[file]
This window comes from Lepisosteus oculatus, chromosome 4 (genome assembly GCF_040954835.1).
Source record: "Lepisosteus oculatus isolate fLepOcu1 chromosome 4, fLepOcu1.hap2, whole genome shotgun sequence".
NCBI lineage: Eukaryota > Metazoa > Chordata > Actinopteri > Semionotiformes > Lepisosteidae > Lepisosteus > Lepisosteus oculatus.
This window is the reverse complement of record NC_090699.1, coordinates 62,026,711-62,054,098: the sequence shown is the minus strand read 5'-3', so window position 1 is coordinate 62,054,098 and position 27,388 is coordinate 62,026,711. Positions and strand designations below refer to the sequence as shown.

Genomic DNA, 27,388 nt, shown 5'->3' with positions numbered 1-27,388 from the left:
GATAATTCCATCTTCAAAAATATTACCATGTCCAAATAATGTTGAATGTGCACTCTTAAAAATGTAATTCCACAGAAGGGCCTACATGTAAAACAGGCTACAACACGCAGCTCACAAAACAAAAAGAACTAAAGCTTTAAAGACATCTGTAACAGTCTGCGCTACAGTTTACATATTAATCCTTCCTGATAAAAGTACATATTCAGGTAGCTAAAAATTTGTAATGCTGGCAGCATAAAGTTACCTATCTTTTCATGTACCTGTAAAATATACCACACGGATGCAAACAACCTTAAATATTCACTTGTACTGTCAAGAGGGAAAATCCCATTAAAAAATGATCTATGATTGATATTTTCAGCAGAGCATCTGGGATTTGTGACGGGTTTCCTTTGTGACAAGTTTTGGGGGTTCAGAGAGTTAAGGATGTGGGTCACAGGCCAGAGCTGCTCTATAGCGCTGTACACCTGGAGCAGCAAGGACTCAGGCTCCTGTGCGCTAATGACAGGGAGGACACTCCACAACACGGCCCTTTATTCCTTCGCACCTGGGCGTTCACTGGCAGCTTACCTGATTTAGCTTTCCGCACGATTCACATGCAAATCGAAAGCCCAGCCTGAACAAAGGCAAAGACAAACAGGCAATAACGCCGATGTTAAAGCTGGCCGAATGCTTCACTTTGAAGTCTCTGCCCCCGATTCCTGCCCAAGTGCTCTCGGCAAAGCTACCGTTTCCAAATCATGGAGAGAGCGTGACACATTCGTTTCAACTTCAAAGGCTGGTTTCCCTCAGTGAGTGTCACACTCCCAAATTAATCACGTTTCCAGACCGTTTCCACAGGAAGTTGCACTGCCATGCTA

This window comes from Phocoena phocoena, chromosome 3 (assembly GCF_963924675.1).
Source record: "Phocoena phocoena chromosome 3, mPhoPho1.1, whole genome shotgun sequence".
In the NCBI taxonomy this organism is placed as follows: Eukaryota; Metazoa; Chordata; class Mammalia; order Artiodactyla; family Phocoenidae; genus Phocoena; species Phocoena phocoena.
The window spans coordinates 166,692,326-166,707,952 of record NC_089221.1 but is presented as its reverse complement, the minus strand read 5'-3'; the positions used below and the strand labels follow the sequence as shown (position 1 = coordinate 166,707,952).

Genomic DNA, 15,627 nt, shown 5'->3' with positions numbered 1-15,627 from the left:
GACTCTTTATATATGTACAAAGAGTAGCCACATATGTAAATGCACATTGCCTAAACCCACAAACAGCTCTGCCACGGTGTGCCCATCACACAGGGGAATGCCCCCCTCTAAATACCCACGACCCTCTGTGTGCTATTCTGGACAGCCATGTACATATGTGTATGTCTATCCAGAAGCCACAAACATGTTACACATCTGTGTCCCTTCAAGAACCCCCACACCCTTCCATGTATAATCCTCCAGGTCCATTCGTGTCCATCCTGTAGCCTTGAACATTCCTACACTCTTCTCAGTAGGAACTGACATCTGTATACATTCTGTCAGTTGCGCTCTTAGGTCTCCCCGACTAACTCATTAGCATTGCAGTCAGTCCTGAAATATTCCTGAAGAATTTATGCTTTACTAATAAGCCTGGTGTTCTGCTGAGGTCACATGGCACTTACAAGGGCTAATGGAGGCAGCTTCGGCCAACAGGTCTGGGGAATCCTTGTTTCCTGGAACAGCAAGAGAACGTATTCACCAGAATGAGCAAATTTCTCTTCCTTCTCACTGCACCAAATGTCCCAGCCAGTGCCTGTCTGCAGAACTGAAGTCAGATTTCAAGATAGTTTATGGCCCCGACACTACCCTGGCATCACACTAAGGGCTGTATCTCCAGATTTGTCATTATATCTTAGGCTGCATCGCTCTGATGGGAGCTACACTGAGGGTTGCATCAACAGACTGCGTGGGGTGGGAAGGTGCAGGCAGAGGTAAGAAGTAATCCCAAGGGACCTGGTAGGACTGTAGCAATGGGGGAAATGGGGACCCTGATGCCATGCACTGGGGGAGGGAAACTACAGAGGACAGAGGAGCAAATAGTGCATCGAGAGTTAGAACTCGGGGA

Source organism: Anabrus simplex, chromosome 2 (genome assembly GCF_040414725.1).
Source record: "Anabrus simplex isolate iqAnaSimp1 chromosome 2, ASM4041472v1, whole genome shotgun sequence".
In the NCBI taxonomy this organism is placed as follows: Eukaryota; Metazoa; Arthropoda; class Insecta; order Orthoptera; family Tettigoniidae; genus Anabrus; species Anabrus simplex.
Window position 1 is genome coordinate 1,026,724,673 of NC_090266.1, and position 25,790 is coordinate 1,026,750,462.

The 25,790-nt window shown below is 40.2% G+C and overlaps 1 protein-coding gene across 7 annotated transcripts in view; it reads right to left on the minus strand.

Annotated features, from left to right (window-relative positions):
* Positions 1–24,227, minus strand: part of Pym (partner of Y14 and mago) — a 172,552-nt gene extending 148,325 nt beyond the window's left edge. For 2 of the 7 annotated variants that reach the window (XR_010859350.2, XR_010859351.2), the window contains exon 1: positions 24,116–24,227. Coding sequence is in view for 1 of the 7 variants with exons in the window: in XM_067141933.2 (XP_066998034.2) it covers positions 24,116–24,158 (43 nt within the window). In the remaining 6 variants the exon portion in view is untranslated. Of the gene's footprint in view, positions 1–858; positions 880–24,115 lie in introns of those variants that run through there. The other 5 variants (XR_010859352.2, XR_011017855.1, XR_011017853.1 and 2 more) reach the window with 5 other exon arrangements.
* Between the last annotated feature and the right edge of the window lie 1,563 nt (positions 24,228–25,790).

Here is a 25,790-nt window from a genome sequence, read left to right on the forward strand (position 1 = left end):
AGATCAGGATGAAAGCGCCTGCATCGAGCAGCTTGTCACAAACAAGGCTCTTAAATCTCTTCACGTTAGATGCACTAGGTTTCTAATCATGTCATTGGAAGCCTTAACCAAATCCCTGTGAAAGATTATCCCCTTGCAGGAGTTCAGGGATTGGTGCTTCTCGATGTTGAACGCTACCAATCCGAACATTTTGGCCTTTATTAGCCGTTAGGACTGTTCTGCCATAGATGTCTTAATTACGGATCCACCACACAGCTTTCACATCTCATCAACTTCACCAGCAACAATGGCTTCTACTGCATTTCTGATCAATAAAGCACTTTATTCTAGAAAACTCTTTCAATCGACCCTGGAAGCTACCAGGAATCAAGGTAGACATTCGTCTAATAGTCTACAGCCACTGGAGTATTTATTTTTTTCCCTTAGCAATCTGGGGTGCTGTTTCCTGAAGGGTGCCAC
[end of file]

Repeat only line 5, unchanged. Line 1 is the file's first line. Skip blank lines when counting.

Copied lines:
Genomic DNA, 27,388 nt, shown 5'->3' with positions numbered 1-27,388 from the left: